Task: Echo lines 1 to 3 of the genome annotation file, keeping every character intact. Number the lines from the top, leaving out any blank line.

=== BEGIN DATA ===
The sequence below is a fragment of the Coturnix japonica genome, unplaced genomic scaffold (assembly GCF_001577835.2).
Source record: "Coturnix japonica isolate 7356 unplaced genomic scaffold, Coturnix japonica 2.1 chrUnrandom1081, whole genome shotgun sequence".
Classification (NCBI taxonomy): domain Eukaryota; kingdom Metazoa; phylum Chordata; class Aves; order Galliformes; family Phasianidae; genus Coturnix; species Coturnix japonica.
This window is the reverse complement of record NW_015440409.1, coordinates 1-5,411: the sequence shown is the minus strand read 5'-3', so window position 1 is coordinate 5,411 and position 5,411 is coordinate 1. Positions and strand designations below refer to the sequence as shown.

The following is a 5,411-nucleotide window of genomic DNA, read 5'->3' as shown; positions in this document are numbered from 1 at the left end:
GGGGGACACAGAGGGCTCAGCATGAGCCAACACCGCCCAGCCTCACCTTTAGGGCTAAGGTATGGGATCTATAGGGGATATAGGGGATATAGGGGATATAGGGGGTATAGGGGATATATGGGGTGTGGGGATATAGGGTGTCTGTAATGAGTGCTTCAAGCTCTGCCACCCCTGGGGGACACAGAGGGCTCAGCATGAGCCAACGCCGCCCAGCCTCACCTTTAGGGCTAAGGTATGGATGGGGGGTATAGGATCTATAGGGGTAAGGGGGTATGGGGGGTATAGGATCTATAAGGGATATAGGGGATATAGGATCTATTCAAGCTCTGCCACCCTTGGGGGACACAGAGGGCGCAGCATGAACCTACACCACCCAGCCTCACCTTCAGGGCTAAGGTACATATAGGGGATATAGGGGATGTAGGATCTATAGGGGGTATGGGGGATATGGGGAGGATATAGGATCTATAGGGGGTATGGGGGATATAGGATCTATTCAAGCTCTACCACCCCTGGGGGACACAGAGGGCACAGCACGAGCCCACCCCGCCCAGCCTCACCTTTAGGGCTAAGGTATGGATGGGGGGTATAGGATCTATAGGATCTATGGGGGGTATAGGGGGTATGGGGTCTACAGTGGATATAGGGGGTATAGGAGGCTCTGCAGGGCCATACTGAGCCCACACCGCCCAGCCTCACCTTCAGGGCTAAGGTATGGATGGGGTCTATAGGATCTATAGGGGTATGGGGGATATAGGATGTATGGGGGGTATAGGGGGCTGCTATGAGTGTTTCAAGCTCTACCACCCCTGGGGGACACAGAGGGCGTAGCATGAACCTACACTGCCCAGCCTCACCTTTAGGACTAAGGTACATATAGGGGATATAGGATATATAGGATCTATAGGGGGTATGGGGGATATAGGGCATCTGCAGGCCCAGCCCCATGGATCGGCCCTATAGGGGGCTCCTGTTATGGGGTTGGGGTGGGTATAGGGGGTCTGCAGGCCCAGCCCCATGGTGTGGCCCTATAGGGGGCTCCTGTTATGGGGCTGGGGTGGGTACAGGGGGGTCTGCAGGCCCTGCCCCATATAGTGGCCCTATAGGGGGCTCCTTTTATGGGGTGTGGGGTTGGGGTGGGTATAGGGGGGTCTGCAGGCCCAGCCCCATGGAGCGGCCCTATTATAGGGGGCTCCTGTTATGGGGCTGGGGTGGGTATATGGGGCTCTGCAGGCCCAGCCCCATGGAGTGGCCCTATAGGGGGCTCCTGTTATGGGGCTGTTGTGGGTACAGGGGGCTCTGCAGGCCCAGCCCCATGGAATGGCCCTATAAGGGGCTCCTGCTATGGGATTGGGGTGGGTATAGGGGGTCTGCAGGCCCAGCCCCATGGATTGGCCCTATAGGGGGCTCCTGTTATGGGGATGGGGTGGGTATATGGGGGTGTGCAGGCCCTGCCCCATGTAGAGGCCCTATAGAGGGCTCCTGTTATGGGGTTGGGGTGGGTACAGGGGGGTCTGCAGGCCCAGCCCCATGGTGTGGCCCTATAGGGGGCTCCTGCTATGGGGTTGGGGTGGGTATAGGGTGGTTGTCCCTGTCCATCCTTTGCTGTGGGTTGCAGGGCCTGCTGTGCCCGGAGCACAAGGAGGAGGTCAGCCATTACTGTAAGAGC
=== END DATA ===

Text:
The sequence below is a fragment of the Coturnix japonica genome, unplaced genomic scaffold (assembly GCF_001577835.2).
Source record: "Coturnix japonica isolate 7356 unplaced genomic scaffold, Coturnix japonica 2.1 chrUnrandom1081, whole genome shotgun sequence".
Classification (NCBI taxonomy): domain Eukaryota; kingdom Metazoa; phylum Chordata; class Aves; order Galliformes; family Phasianidae; genus Coturnix; species Coturnix japonica.